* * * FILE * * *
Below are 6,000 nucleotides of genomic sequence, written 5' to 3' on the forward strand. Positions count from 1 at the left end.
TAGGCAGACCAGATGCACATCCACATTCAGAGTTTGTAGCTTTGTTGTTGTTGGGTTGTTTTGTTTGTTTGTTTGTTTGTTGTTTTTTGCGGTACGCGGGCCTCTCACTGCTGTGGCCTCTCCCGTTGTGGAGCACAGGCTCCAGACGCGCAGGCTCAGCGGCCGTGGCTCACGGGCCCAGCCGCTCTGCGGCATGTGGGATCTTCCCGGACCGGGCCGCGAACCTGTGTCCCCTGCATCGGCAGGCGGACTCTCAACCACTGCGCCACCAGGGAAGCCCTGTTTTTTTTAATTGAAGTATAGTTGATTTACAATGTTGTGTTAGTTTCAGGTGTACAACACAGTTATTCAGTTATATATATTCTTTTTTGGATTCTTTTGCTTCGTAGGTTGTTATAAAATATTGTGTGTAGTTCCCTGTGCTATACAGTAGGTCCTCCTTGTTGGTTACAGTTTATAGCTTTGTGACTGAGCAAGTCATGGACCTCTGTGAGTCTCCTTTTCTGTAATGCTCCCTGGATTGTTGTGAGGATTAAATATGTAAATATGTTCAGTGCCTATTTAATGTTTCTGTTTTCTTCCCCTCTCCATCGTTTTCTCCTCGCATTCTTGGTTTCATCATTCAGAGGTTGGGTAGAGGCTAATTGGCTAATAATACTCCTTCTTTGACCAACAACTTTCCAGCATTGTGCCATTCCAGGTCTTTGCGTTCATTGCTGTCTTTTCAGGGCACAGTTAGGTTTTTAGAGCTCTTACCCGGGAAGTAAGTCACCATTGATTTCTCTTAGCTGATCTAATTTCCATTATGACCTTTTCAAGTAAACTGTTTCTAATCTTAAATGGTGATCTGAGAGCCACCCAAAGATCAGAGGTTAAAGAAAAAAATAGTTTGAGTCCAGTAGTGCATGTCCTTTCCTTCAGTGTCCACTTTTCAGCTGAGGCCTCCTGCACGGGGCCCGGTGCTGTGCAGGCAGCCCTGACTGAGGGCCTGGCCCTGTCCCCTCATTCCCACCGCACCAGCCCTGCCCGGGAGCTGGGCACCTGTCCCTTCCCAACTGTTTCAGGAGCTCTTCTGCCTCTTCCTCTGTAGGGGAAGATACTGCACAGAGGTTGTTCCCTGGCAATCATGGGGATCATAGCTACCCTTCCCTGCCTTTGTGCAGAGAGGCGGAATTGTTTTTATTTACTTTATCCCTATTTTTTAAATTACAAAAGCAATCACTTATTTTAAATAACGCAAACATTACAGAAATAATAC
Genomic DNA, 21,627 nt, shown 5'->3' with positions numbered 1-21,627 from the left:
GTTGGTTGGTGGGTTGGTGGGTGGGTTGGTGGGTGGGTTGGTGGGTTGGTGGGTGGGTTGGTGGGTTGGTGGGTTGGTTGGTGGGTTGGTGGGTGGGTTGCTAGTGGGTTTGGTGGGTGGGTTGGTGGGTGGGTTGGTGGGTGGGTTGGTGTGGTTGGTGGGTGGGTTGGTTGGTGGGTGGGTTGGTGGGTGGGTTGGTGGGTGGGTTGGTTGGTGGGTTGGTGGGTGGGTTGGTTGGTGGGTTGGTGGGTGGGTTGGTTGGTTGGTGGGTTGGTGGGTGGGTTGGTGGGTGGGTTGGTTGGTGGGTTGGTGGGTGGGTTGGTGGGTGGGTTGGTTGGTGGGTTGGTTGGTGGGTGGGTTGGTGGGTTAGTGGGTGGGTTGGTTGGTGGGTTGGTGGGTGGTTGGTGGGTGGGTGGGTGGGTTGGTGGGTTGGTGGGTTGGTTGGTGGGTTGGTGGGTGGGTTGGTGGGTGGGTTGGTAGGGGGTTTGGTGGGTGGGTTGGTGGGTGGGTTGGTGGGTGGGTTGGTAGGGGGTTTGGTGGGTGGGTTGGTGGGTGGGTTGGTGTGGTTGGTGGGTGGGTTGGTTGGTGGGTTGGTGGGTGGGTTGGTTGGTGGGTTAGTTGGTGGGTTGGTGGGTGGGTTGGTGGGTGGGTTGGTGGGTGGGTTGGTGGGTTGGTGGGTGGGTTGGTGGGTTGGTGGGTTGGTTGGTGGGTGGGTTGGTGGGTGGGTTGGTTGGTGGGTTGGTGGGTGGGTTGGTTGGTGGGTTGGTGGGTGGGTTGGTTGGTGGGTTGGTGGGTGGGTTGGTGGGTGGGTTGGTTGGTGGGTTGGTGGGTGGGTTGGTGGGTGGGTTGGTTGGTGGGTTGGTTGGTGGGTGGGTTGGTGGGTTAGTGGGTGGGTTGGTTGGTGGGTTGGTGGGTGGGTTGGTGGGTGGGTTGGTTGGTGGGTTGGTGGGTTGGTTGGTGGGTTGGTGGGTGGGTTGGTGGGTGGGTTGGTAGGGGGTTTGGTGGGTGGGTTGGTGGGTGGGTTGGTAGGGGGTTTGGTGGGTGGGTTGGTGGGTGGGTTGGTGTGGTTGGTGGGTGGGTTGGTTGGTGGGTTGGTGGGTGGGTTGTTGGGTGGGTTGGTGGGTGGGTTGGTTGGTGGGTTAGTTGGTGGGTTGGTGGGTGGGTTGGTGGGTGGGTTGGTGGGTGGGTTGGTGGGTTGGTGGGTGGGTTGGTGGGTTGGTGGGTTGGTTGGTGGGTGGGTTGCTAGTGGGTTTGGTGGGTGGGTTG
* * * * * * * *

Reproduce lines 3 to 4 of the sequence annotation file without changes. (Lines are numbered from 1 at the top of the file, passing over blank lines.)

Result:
Genomic DNA, 21,627 nt, shown 5'->3' with positions numbered 1-21,627 from the left:
GTTGGTTGGTGGGTTGGTGGGTGGGTTGGTGGGTGGGTTGGTGGGTTGGTGGGTGGGTTGGTGGGTTGGTGGGTTGGTTGGTGGGTTGGTGGGTGGGTTGCTAGTGGGTTTGGTGGGTGGGTTGGTGGGTGGGTTGGTGGGTGGGTTGGTGTGGTTGGTGGGTGGGTTGGTTGGTGGGTGGGTTGGTGGGTGGGTTGGTGGGTGGGTTGGTTGGTGGGTTGGTGGGTGGGTTGGTTGGTGGGTTGGTGGGTGGGTTGGTTGGTTGGTGGGTTGGTGGGTGGGTTGGTGGGTGGGTTGGTTGGTGGGTTGGTGGGTGGGTTGGTGGGTGGGTTGGTTGGTGGGTTGGTTGGTGGGTGGGTTGGTGGGTTAGTGGGTGGGTTGGTTGGTGGGTTGGTGGGTGGTTGGTGGGTGGGTGGGTGGGTTGGTGGGTTGGTGGGTTGGTTGGTGGGTTGGTGGGTGGGTTGGTGGGTGGGTTGGTAGGGGGTTTGGTGGGTGGGTTGGTGGGTGGGTTGGTGGGTGGGTTGGTAGGGGGTTTGGTGGGTGGGTTGGTGGGTGGGTTGGTGTGGTTGGTGGGTGGGTTGGTTGGTGGGTTGGTGGGTGGGTTGGTTGGTGGGTTAGTTGGTGGGTTGGTGGGTGGGTTGGTGGGTGGGTTGGTGGGTGGGTTGGTGGGTTGGTGGGTGGGTTGGTGGGTTGGTGGGTTGGTTGGTGGGTGGGTTGGTGGGTGGGTTGGTTGGTGGGTTGGTGGGTGGGTTGGTTGGTGGGTTGGTGGGTGGGTTGGTTGGTGGGTTGGTGGGTGGGTTGGTGGGTGGGTTGGTTGGTGGGTTGGTGGGTGGGTTGGTGGGTGGGTTGGTTGGTGGGTTGGTTGGTGGGTGGGTTGGTGGGTTAGTGGGTGGGTTGGTTGGTGGGTTGGTGGGTGGGTTGGTGGGTGGGTTGGTTGGTGGGTTGGTGGGTTGGTTGGTGGGTTGGTGGGTGGGTTGGTGGGTGGGTTGGTAGGGGGTTTGGTGGGTGGGTTGGTGGGTGGGTTGGTAGGGGGTTTGGTGGGTGGGTTGGTGGGTGGGTTGGTGTGGTTGGTGGGTGGGTTGGTTGGTGGGTTGGTGGGTGGGTTGTTGGGTGGGTTGGTGGGTGGGTTGGTTGGTGGGTTAGTTGGTGGGTTGGTGGGTGGGTTGGTGGGTGGGTTGGTGGGTGGGTTGGTGGGTTGGTGGGTGGGTTGGTGGGTTGGTGGGTTGGTTGGTGGGTGGGTTGCTAGTGGGTTTGGTGGGTGGGTTG